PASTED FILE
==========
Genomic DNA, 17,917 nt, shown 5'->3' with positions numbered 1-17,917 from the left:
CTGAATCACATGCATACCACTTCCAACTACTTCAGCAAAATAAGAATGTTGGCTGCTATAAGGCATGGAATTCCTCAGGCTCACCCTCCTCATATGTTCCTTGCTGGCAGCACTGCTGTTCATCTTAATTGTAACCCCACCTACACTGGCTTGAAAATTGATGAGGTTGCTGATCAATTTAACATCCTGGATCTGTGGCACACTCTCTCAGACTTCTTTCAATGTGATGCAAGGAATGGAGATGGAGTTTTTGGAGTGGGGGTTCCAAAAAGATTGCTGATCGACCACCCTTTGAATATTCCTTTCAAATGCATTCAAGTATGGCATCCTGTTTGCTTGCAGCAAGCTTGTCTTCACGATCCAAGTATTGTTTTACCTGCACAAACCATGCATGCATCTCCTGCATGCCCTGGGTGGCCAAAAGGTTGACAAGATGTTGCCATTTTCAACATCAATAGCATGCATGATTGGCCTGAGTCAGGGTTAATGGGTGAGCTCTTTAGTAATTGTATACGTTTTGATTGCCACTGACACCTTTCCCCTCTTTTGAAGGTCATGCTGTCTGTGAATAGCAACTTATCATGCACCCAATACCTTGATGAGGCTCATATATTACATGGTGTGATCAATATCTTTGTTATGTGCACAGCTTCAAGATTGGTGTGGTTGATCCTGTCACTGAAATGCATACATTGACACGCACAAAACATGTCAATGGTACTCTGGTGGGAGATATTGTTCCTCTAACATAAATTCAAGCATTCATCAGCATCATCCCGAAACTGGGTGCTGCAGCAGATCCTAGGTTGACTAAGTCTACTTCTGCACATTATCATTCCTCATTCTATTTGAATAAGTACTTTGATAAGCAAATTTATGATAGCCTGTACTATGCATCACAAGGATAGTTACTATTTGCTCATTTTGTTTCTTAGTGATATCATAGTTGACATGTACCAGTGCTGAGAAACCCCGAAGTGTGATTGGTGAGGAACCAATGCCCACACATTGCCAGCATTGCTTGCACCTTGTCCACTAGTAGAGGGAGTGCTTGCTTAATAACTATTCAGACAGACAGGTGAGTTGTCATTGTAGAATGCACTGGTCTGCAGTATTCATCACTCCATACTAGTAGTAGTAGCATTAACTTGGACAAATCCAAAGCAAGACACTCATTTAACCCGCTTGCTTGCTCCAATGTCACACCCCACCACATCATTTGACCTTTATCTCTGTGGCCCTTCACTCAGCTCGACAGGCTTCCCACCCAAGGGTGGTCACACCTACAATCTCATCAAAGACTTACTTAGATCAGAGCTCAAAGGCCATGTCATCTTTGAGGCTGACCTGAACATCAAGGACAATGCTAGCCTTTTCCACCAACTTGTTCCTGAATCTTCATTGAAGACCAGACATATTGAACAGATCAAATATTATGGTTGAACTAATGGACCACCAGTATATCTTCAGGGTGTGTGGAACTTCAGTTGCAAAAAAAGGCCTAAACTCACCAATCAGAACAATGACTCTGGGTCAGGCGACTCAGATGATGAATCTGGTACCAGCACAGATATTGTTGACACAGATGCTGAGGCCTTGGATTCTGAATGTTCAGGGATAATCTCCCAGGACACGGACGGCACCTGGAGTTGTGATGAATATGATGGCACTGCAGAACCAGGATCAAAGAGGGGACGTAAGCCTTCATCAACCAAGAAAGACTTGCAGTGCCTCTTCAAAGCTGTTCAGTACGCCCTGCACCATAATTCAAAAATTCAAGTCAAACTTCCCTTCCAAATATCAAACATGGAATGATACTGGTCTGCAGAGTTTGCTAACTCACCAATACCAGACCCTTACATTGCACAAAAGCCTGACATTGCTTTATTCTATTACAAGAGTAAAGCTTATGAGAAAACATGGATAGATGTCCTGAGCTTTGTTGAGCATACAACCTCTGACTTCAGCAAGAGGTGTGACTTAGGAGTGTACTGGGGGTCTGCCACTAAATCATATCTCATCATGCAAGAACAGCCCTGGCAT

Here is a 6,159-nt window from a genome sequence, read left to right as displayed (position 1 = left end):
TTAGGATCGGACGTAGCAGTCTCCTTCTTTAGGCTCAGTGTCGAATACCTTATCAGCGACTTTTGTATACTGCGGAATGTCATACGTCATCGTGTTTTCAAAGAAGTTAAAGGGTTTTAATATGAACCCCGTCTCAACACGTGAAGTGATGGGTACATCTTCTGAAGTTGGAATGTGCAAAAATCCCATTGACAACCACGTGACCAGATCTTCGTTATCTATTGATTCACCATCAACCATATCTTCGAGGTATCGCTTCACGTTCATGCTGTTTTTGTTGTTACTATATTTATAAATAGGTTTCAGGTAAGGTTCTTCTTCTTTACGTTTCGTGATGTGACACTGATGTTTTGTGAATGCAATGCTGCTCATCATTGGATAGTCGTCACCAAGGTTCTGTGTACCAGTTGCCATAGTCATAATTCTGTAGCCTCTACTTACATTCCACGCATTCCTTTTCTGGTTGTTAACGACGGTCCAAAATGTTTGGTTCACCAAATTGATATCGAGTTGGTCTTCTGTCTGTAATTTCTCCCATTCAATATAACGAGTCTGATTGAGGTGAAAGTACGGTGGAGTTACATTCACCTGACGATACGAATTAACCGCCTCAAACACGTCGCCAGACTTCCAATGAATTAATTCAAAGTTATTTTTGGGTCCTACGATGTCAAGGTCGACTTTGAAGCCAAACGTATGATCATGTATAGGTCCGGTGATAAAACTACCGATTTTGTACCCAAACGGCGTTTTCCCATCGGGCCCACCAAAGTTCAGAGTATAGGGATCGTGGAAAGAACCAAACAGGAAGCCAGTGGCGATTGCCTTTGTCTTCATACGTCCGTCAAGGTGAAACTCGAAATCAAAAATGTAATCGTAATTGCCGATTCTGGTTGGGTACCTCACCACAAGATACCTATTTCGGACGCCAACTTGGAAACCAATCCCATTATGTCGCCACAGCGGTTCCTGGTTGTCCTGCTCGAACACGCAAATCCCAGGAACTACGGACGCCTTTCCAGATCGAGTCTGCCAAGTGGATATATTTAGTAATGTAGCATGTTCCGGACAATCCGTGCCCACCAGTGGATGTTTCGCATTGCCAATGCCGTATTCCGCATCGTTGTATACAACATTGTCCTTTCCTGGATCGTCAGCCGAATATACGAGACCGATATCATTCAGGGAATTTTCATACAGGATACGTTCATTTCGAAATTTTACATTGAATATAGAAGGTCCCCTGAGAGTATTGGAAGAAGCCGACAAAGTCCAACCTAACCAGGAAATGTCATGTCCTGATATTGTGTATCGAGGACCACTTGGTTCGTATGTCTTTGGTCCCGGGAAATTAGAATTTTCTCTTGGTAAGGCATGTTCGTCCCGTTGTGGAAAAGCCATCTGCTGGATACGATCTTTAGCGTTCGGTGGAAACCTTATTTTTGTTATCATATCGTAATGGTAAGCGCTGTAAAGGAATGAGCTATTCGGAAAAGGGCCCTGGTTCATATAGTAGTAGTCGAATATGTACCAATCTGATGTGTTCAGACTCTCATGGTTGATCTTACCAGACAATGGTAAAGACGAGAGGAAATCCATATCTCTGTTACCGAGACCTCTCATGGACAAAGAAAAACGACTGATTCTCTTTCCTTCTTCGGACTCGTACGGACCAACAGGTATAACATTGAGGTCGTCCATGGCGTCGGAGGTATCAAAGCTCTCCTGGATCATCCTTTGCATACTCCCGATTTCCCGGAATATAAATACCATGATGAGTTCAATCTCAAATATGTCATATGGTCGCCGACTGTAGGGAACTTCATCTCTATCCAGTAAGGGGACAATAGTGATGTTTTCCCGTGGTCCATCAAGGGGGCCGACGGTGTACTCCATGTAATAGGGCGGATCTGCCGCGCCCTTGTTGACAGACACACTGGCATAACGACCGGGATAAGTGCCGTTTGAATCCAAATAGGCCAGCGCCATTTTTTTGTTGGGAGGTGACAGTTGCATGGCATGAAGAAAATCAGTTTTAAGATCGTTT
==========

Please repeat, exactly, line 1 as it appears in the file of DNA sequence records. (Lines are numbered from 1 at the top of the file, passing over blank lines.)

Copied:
Genomic DNA, 17,917 nt, shown 5'->3' with positions numbered 1-17,917 from the left: